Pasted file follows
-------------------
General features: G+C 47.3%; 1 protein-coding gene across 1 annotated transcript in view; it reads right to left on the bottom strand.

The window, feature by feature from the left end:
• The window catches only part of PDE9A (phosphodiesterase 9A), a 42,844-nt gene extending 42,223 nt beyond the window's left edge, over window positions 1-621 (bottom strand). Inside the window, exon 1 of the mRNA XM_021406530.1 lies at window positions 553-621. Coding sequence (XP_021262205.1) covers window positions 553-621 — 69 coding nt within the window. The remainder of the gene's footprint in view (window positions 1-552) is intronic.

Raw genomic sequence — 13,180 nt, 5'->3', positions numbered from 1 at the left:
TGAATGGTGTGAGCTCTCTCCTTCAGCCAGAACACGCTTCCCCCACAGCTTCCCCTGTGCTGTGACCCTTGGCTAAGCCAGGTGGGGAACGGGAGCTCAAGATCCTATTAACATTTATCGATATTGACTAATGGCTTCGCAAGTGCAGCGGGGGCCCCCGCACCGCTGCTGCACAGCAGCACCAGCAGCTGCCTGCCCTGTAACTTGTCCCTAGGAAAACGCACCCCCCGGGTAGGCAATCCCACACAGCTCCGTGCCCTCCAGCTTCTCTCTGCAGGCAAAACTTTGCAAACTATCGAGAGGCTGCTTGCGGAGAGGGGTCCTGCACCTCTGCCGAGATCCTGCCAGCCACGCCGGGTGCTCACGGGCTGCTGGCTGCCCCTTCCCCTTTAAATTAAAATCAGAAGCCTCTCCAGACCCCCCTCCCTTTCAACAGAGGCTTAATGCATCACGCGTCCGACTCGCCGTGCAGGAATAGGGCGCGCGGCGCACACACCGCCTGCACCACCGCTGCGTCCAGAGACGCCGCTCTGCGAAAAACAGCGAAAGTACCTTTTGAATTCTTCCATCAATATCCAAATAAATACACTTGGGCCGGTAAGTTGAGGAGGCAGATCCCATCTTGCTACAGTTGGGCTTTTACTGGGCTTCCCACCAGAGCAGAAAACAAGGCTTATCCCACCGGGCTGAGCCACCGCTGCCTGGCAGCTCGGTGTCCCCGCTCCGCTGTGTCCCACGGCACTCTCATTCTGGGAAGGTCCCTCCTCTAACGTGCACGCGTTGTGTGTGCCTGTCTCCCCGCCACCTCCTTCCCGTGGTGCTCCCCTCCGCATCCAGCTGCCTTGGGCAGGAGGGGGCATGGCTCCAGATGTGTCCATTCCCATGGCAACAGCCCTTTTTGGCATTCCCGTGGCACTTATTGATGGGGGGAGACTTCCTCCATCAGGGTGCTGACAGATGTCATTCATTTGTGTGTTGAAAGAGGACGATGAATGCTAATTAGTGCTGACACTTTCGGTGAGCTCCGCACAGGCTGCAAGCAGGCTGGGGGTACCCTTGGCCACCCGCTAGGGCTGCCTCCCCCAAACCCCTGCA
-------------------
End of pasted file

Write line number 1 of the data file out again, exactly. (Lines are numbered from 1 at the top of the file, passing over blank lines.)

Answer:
General features: G+C 47.3%; 1 protein-coding gene across 1 annotated transcript in view; it reads right to left on the bottom strand.